Stor-Age, the leading and largest self-storage property fund and brand in South Africa has made its intentions clear – to buy 100% of the shares in Dancor for a sum of R145,000,000.
Dancor is a Durban-based company owned by StorTown and has a strong footprint in the region.
Stor-Age, a fairly young and vibrant company, had a successful listing on the JSE in November 2015 and currently services more than 18,500 tenants across its portfolio of 49 properties.
Stor-Age’s third consecutive period of growth since listing on the JSE in November 2015 has continued on a positive trajectory. The group delivered healthy growth in distributions, revenue and occupancies for the year in a still-challenging local economy.
But the news that really warmed shareholders’ hearts was the announcement of a dividend of 88 cents. This, for a new and young company, is a considerable feat.
credit: Graph Provided by Sharenet Advanced Online Charts
It was only in March this year that Stor-Age bought two other competitors, Storage RSA and Somerset West Business Park, for a total of R328,768,124.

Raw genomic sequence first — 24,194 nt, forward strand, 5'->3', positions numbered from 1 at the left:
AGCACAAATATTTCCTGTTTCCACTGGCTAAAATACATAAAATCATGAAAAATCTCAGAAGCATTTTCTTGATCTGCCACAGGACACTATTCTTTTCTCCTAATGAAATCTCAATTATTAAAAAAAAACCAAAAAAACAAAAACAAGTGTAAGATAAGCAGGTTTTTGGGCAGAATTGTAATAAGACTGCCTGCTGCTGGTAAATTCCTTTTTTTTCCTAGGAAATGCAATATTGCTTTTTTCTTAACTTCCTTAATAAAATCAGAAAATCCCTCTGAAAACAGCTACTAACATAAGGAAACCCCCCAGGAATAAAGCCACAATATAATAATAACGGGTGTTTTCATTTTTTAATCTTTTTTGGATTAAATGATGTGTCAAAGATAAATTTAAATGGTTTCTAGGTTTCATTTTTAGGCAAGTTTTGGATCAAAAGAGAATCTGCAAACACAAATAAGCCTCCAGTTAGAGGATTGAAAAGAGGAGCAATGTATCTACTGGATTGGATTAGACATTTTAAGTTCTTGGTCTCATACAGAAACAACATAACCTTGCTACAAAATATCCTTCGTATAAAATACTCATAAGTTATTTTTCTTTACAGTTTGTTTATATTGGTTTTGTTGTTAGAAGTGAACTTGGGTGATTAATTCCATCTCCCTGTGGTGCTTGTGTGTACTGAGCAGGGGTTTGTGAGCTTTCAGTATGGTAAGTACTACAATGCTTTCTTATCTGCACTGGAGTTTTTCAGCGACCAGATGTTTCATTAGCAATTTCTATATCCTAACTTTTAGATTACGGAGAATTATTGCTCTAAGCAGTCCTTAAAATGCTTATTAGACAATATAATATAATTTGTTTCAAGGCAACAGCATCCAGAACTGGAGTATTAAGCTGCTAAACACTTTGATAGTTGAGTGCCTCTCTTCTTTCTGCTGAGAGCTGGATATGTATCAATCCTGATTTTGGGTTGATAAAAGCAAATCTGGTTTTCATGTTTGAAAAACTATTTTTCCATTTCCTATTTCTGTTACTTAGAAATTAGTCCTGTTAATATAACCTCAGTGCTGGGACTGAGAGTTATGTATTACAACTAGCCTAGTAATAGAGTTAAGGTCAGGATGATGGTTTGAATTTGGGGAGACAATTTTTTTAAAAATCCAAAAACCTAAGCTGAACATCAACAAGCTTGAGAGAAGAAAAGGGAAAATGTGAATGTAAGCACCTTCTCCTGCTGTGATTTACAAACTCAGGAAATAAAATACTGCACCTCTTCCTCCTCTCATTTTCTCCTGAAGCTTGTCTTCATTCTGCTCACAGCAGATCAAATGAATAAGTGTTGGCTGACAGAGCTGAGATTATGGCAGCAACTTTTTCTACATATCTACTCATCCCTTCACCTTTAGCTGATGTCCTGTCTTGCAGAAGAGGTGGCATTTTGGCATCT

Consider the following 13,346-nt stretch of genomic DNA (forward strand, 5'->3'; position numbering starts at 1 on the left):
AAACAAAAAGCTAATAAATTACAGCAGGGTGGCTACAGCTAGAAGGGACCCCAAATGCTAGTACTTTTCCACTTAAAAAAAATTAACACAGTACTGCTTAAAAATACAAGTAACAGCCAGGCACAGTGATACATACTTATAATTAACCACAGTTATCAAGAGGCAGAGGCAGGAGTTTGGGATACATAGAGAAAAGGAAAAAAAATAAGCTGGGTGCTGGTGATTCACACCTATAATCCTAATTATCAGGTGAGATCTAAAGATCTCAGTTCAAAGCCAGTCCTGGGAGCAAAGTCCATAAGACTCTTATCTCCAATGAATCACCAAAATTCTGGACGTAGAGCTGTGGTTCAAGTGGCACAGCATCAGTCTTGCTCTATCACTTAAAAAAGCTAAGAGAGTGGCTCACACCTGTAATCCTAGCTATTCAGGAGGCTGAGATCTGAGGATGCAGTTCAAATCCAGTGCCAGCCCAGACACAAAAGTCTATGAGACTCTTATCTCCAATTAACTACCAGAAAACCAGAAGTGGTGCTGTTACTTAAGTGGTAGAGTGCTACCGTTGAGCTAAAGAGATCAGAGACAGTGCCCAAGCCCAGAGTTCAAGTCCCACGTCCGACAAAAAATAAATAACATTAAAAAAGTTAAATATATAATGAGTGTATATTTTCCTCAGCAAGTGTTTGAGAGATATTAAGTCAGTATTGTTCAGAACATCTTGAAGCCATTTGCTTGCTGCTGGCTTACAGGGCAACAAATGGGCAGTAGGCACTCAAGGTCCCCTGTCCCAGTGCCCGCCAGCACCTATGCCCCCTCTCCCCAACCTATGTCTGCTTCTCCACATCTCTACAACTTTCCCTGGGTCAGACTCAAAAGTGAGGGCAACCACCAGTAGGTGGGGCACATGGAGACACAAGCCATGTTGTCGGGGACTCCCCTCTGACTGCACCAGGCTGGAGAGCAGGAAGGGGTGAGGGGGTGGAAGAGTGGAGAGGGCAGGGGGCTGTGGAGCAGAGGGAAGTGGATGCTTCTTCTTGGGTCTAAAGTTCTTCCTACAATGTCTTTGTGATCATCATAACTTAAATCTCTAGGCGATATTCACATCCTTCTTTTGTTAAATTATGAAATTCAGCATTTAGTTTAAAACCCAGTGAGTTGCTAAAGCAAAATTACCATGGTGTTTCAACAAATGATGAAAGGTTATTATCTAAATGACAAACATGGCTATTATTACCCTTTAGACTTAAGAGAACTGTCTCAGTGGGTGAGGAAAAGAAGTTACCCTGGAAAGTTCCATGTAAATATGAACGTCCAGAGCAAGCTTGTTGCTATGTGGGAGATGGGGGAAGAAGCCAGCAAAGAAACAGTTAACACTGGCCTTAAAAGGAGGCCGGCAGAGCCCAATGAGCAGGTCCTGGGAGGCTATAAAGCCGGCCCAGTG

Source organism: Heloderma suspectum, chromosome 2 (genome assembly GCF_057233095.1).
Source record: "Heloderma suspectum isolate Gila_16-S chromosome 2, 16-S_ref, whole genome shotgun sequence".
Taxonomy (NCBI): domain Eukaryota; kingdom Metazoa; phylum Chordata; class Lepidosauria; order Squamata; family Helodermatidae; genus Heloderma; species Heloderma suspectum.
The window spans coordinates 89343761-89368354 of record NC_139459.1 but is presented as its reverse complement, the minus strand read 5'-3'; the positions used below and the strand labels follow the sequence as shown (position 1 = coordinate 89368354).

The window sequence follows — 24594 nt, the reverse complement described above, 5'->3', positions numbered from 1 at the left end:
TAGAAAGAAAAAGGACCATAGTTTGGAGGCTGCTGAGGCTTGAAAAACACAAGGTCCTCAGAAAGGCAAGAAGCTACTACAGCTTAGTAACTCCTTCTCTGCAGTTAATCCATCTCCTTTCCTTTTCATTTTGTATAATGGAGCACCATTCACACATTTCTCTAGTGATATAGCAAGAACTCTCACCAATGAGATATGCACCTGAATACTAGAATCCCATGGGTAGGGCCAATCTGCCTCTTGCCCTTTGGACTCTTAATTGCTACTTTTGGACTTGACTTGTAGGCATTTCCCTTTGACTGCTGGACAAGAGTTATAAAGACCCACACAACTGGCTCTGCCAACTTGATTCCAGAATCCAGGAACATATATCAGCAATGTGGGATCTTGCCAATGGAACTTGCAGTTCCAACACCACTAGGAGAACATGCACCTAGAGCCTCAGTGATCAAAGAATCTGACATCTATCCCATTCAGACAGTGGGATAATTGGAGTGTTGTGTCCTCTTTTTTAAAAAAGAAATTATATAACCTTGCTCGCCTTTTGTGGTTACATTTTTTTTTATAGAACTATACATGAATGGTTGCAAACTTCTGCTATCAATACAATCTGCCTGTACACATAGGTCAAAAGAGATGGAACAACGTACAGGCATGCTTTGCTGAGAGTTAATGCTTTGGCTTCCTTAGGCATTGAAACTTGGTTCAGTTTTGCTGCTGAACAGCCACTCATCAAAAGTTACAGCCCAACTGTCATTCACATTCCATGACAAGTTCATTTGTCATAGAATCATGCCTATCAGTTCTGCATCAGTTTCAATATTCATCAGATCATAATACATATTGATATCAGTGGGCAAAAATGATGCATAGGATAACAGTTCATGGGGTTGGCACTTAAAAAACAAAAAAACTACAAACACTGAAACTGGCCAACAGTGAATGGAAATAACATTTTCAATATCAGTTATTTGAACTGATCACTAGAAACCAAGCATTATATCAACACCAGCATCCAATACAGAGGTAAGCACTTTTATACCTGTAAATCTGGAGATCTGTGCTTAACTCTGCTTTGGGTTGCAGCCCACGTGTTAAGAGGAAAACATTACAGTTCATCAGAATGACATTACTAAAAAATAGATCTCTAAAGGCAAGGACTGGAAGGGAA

“Our current five-year growth plan, now in its second year, sets broad targets to 2020 but, more importantly, details the strategic plan of ’how’ and ’where’ we intend on executing high-quality acquisitions and new developments in order to continue to strengthen and grow our asset base,” says CEO Gavin Lucas.
“The Board is of the view that the Transaction supports Stor-Age’s stated strategy of pursuing value-added acquisitions in a fragmented industry in order to strengthen the group’s position as a premium South African self storage brand.
Implementation of the Transaction will provide Stor-Age with a broader geographical store offering across the city of Durban in locations which are complementary to the existing trading portfolio.
The intention is for all stores to be rebranded and added to Stor-Age’s sophisticated operations platform, with the majority of the value enhancement planned over time through key initiatives such as digital marketing, revenue management and increased scale in a key market.”
Jeremy Woods trained for three years as a journalist on the Herts Advertiser, St Albans, in the U.K. Once qualified, he left England to work as a crime reporter on the Vancouver Sun in Canada. After three years, he worked for the Los Angeles Times as a trainee financial journalist, spending most of his time reading company accounts and finding publishable stories in them. He moved to South Africa and for the last five years in journalism worked for the Sunday Times, Business Times, as Investment Editor. He has also published a financial thriller called “Special Payments”, which was a best-seller on publication, and optioned three times for a film.